Colored sprinkles, flavored chips, pralined nuts … these are just some of the many “little extras” that bakers can fold into batter or dough or scatter across a frosting or glaze. They can also be tossed with flakes or mixed into clusters and extruded into a bar or bite.
Inclusions are the fun and flavorful ingredients that add eye appeal and, often, texture to baked goods. Increasingly, they also serve as a vehicle to add extra nutrition because inclusions and toppings can be formulated to deliver protein, fiber, vitamins, minerals and even probiotics.
Other extras often added to baked goods include specially prepared fruits and nuts, which are designed to withstand the rigors of the baking process. This includes temperature fluctuations during distribution, as well as lengthy ambient shelf life for packaged snack products.
“Inclusions are commonly used in the snack food and baking industries as color, flavor and texture delivery systems,” said Ron Heddleson, senior director of R&D, QualiTech Co.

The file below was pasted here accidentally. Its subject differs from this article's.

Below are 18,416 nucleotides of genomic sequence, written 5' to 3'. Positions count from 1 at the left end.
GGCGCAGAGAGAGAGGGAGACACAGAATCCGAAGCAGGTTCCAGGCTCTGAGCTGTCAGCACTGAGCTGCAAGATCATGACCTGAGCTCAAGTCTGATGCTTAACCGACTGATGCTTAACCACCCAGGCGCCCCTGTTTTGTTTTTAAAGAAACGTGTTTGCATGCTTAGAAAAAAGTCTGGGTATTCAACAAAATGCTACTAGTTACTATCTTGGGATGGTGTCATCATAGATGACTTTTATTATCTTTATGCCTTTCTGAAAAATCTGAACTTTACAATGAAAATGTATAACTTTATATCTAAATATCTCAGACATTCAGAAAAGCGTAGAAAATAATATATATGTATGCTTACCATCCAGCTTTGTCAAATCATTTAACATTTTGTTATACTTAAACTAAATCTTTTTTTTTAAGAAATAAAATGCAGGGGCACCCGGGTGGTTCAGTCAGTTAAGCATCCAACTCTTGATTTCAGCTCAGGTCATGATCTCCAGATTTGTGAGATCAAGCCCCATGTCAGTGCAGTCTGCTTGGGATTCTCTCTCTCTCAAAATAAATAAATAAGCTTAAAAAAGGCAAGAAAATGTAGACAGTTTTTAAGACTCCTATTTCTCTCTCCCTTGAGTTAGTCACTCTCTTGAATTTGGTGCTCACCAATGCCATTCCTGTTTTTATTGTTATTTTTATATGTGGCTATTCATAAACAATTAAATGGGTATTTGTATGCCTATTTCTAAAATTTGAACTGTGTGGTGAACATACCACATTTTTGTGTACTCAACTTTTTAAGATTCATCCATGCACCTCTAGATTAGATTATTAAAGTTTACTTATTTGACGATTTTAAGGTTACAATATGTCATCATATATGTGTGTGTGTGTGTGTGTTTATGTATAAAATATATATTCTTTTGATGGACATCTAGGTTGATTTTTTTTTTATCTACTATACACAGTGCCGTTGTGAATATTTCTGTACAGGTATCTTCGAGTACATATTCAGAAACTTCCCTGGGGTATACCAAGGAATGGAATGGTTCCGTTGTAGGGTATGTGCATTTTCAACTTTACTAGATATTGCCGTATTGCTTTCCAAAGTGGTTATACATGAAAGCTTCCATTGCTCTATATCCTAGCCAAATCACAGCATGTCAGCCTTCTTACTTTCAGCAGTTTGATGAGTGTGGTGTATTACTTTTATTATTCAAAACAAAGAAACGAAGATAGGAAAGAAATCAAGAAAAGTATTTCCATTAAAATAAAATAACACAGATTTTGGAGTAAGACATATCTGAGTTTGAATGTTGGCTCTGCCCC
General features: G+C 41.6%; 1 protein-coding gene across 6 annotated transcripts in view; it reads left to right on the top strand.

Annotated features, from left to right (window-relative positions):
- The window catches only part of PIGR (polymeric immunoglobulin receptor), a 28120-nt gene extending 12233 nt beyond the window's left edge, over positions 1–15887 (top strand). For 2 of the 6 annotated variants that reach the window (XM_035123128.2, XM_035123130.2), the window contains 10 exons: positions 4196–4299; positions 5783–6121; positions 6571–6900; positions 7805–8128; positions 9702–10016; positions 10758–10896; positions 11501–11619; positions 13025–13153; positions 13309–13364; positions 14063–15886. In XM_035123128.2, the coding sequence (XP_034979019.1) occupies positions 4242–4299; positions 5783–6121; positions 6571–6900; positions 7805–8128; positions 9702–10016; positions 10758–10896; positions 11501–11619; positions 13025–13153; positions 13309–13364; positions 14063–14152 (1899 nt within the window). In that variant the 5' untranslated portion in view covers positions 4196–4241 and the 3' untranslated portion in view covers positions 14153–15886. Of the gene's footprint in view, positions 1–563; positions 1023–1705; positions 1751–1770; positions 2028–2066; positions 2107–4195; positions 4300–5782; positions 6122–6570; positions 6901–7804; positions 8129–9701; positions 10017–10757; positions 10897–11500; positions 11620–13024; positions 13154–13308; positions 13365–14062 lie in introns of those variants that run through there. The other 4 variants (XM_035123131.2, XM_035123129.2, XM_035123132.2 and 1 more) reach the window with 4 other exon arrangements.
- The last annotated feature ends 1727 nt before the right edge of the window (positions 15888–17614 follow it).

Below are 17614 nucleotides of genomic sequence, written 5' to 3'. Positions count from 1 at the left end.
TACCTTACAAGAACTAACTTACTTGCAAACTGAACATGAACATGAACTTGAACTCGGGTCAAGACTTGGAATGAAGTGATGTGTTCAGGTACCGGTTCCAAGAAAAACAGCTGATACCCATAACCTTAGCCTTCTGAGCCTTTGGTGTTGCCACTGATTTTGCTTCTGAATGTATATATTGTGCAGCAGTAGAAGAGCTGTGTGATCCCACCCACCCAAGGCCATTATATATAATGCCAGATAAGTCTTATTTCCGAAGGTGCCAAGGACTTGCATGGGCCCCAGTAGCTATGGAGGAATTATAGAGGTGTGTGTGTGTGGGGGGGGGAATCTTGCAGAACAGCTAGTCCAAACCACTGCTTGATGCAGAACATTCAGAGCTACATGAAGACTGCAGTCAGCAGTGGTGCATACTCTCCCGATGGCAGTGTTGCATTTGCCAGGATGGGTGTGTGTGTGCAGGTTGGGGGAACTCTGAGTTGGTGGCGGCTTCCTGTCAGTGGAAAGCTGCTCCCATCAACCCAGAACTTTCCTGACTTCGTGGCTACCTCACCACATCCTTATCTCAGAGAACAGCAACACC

Megan Culp, sales manager, Parker Products, added, “Today’s consumer isn’t satisfied with the standard flavors and ingredients of the past. Consumers now look for healthy, clean-label baked goods with intriguing culinary flavors. This is true for everything from bagels to donuts to granola bars.
“Exciting ingredients are key to creating exciting baked goods, from new flavors to trendy health ingredients,” she continued. “Since such items typically reflect a small purchase, and many consumers make numerous such purchases, new products are a key way of maintaining consumer interest in your brand. Identifying ingredient trends that work well within existing product formats can be a valuable tool for developing new products.”
There are several variables to consider when working with inclusions and toppings. The most important determination is whether the ingredient will be added after the oven or mixed into the batter or dough and then baked.
“If the ingredient will be baked inside of the product, the inclusion will need to be formulated to handle processing and after-baking conditions,” said Claudia Granda, vice-president of R&D, Pecan Deluxe. “Considerations include mixing time, initial moisture content of the batter or dough, baking time and temperature, final moisture content of the baked product and storage conditions.”